How do you square that?

By definition, “reparation” means restoring in justice something that another is due that was wrongly taken from him. And, in that definition, we have two problems.

First, what moral wrong was committed? That the young people’s flight had a carbon footprint? That is not a moral wrong. Having lived through this day, I left behind a carbon footprint. Every breath you take adds to your carbon footprint. Am I doing wrong by breathing? I took the subway rather than walk the 9.9 miles one way from my apartment to my office. Was that an aggravating moral factor? Had I chosen to drive, would that have turned the trip into a mortal sin?

Second is the question on which LNBQ focused: against whom was this wrong done? Who was the offended party? No particular person has any individual claim to a fixed set of atmospheric molecules. Nature is not a person. How could I offend “Mother Nature?” Of course, as LNBQ notes, some European politicians have just decided to create a crime of “ecocide,” whereby unspecified offenses against “nature” would not just require one to join the order of penitents but would, in fact, land you in a penitentiary. For some in today’s Europe, “killing eco” is Verboten but killing your unborn child is a Constitutional right! Real persons are shorn of protections in justice and law while abstract concepts are turned into rights-bearing “persons.”

Now, all sin is ultimately an offense against God, because what you do to a person you do to THE Persons. So, are we making “reparation” to God for having gone to World Youth Day to join with other Catholics to worship God in Christian fellowship?

The tree planting ritual of virtue-signaling pseudo-“reparation” for young people — people at a stage in life when they probably are not financially well-off — finds its counterpart for the rich and famous, too. The climate crowd that jets off in private airplanes to Davos or Dubai to “defend” the environment have devised their own modern secular version of the late medieval rite of selling indulgences. By buying their “carbon credits” they engage in their own version of reparation without repentance. “I am not sorry I took my private Lear jet but, just to ‘set things right,’ here’s a greenwashing donation.”

We got a preview of this theological nonsense a few synods ago, when it was suggested that the Church perhaps amend the Catechism or at least publish an updated examination of conscience that includes “eco-sins.” (“Bless me, Father, I used plastic straws six times.”) Our fixation on tree-planting “reparation” can become so focused that we hardly notice the Pachamama idol brought along for the ceremony.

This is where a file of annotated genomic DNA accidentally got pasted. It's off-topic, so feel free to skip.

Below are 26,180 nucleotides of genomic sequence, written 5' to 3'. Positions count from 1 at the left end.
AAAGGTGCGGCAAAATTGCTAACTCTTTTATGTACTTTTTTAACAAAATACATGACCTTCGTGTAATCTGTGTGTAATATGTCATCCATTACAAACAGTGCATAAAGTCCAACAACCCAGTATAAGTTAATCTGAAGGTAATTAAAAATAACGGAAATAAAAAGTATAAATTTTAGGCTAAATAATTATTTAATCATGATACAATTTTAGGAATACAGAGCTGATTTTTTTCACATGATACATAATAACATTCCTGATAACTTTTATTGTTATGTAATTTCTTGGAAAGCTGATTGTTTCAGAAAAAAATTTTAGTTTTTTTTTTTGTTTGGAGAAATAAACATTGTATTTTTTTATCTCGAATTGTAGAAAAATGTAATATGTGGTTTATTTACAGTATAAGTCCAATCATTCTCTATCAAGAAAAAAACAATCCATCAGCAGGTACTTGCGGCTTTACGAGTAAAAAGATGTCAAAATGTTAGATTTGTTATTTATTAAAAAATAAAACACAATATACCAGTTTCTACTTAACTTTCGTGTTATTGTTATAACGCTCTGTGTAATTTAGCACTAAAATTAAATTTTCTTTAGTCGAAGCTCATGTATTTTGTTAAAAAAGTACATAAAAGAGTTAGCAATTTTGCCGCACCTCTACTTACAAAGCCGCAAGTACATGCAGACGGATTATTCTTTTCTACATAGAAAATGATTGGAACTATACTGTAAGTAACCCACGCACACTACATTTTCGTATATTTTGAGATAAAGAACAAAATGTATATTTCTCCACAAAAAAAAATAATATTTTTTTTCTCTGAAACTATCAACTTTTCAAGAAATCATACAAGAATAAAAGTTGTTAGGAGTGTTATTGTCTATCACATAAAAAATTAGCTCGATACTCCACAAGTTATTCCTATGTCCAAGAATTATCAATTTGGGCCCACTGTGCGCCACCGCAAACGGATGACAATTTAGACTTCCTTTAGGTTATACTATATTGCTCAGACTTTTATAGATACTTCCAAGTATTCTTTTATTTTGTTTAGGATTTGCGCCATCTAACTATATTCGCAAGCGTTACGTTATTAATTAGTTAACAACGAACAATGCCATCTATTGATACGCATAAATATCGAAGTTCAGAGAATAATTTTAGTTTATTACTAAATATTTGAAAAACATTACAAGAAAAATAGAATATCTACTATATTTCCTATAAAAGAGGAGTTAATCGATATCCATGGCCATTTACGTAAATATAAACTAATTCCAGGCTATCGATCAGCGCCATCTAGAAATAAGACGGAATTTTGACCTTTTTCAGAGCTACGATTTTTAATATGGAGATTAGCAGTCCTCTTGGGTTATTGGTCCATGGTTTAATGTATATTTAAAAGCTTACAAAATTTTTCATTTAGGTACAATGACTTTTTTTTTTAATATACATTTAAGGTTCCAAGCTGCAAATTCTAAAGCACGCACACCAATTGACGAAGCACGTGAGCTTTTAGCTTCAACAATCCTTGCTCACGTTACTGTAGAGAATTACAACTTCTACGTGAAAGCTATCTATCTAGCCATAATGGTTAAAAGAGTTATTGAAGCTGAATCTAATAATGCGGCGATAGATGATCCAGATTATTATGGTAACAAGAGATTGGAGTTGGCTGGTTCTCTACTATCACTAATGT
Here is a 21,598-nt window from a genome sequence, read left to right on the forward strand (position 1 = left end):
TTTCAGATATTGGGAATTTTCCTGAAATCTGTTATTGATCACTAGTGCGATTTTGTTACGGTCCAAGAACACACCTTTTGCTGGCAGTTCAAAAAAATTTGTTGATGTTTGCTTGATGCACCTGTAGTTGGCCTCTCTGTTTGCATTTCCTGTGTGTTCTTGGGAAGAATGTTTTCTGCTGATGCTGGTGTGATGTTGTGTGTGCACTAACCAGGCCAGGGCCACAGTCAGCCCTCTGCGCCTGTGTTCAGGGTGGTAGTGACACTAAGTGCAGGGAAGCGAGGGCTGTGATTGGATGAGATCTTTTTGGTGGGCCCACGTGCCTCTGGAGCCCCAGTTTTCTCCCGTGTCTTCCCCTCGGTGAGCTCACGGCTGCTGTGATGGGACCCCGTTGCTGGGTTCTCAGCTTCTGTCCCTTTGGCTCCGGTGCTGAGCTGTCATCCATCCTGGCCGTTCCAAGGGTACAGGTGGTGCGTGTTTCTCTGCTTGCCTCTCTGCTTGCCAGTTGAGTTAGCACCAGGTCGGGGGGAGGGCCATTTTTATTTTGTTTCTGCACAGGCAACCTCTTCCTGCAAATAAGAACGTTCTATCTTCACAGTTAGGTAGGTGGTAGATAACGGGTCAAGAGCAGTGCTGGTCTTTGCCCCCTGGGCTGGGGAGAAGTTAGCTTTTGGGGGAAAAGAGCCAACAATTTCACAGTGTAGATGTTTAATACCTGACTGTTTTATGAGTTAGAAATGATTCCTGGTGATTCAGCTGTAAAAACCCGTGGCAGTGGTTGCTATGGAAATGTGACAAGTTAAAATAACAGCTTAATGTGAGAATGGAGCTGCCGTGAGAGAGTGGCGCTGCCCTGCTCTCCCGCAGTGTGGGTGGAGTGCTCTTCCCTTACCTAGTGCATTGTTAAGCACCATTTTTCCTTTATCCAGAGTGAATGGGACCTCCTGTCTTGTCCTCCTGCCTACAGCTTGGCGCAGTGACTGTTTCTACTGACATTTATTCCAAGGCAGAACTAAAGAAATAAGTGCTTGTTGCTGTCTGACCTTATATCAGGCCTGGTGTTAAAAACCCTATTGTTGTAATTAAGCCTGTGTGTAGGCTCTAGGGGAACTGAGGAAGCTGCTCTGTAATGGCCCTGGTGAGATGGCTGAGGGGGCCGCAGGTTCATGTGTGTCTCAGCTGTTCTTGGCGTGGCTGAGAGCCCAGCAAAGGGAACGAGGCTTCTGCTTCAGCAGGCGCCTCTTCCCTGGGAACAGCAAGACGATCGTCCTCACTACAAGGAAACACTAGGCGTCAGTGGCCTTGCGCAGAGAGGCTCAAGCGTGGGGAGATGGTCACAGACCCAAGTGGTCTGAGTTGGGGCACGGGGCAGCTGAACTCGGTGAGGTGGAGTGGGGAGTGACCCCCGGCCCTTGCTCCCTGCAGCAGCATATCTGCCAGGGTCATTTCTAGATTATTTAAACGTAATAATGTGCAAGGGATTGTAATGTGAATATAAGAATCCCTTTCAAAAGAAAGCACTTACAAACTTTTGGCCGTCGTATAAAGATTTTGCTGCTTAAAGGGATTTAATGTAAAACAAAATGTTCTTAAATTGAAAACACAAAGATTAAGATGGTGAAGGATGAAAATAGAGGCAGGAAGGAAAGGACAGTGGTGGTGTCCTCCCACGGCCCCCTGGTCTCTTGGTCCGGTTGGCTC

Let me also add the accusation that this initiative lays a “guilt trip” on young people for wanting to go to World Youth Day and then suggesting they make “reparation” for it. This coming from largely the same crowd that proclaimed last summer that World Youth Day’s purpose did not include making converts. Or which defended the prepositioning on the night before the final WYD Mass of the Eucharist in plastic containers (pejoratively called by one critic “tuppernacles,” in an allusion to Tupperware; details here) in unmarked tents around the site. No need for “reparation” there, but for your Airbus 320, yep.

If you accuse me of challenging or even ridiculing these practices, I admit — without “reparation” — guilty! The ambiguity surrounding them makes them susceptible to being seen as inanities. When we have Italian bishops signing on to this kind of advice while promulgating regulations to limit church-bell ringing lest we disturb late sleepers on Sunday mornings, is anybody wondering why recourse to the occult is growing in Italy? [See here and here.] Finally, I am concerned that they also point to deeper theological problems.

The idea that we can have “reparations” without repentance, i.e., without at least disavowing the original act on the level of the will — as theology has hitherto understood sin and conversion — is incoherent. But it makes perfect sense in the theology of Amoris Laetitia and Fiducia supplicans. One need not repent my “irregular union” or my living in adultery. One might even “discern” it to be “God’s will.” But one might make “reparation” for it by being a better cohabitant or being nicer to my second (third, fourth, trophy) wife… so, “bless me Father, for I haven’t sinned.”

Contrary to Pope Francis’s advice, it’s not the youth who are “making a mess” in the Church, it’s their alleged spiritual guides. All I can say to the young people of Forlì is: if you plan on going to World Youth Day Seoul 2027, you better start walking now. It took your countryman, Marco Polo, four years to get to China, and you’re going further. But you might want to figure out the walk across North Korea. Because, if you can’t do that, you have three choices: (A) make more riparazione for your transit across the sea; (B) swim; or (C) find someone to come down from the much-maligned “chair of Moses” and part the Yellow Sea.

 

[Link to Donald DeMarco article at Crisis is here]

 

John M. Grondelski (Ph.D., Fordham) was former associate dean of the School of Theology, Seton Hall University, South Orange, New Jersey. All views expressed herein are exclusively his.